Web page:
Some things about my childhood I can’t recall. And then there are the vivid memories that I feel fortunate to remember. Some of those accompany a photograph, like this one. She was the Queen of Jazzercise and Aerobics, and I yearned for her fancy leotards, leg warmers and dance moves. (The 80’s did not disappoint with the bold and daring fashion statements - that's for sure!) I could not wait to wear these items of hers... and also to have boobs! It was a right of passage after all, and so I danced and went through the sparkle and shine phase… where we spray painted our tap and ballet shoes. Thankfully the glimmer of my feet would hide my string bean legs for a few years. I would wait until one day when I was older, and I could inherit her dance wear. I couldn’t wait to be a woman and to feel confident in my own skin.
Sadly, I can’t recall if I inherited any of these clothing items in my teens. The one thing I did inherit was her passion for dance and moving to the rhythm. In fact, it became my intense joy and solace growing up. I didn’t dance for anyone (or their approval), just for myself. The stage (or the dance floor) was the one place where I could let go and feel safe with all of my emotions. Not much has changed, except for the fashion statements. Oh and I no longer stick out my tongue when I'm concentrating on my moves. ;-) Gosh, am I the only person who did that?
I look at this photo and who we were back then and I still see the same extraordinary woman that she has always been. She is the fiery Latina who I get my spirited side from. She is the smart and sassy lady who could speak five romance languages and surprise those who least expected it (especially from a woman who grew up speaking English as a 2nd language). She is the determined woman who believed in empowering other Moms like her. She taught so many of us how to feel beautiful and confident from the inside out. She is the hot Mama (on the right hand side of the photo) who sacrificed so much so I could live the life of my (and our ancestors) dreams.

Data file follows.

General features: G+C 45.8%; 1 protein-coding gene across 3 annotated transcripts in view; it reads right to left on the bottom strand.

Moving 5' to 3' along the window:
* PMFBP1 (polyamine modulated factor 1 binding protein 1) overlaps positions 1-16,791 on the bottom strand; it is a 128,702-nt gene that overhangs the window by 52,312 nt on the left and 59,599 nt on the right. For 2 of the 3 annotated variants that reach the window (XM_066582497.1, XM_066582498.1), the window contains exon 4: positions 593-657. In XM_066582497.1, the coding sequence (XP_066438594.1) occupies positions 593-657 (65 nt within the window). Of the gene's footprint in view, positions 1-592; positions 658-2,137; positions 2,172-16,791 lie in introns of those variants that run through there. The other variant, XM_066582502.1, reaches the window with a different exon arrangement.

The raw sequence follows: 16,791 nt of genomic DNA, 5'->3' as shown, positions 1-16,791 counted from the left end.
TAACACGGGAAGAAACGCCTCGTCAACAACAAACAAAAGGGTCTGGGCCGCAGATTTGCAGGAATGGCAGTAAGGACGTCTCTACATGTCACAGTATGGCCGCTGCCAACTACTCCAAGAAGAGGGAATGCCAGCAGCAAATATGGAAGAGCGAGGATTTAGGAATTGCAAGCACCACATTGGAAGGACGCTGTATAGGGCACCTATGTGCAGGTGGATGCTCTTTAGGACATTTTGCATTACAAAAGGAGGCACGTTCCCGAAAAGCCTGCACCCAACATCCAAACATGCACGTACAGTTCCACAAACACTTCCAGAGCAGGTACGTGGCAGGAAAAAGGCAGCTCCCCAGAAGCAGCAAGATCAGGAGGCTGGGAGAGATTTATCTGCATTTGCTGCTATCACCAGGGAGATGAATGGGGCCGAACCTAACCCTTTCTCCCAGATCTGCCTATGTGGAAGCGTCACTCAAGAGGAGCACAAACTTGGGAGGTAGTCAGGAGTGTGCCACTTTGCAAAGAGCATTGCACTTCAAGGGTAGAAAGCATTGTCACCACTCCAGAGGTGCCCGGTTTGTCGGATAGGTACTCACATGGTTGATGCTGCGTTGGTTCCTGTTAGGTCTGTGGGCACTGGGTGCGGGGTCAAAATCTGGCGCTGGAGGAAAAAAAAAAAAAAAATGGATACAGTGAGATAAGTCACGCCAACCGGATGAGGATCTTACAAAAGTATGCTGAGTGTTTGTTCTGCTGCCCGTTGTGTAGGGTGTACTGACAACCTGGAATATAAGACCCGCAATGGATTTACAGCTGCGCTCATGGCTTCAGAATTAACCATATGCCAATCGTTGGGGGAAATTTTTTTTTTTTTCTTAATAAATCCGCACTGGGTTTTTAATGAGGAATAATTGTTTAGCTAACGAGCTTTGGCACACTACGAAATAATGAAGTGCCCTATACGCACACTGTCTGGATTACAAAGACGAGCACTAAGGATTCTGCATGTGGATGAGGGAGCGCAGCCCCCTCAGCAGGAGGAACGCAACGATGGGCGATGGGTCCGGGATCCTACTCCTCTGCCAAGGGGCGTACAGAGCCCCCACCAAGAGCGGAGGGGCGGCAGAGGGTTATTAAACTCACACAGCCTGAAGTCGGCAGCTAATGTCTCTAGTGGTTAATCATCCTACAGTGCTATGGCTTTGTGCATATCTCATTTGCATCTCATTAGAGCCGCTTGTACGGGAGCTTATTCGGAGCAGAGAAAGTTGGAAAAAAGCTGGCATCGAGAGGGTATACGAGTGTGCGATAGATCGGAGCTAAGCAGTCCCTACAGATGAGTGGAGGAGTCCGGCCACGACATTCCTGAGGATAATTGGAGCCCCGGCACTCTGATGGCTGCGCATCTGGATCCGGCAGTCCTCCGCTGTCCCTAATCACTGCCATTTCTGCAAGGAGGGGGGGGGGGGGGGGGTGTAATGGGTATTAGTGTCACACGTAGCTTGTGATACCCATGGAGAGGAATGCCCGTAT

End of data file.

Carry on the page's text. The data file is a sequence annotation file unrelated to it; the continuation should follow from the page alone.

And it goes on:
I wonder if the Queen of Jazzercise knew what her legacy would be back then? Do you think she had any idea of the impact that she would have on the woman I’ve become? I’ll have to ask her. So until then, I’ll ask you. What is your legacy? What are you working hard to pass on to your children now? What are the gifts that one day they’ll look back upon longingly and realize they were from you? How are you working to make a dent on this Universe so the generations and family members that follow will feel your impact?
I welcome your feedback, and thank you to all of the Queens of Jazzercise, Zumba and more... for never being afraid to be your higher self!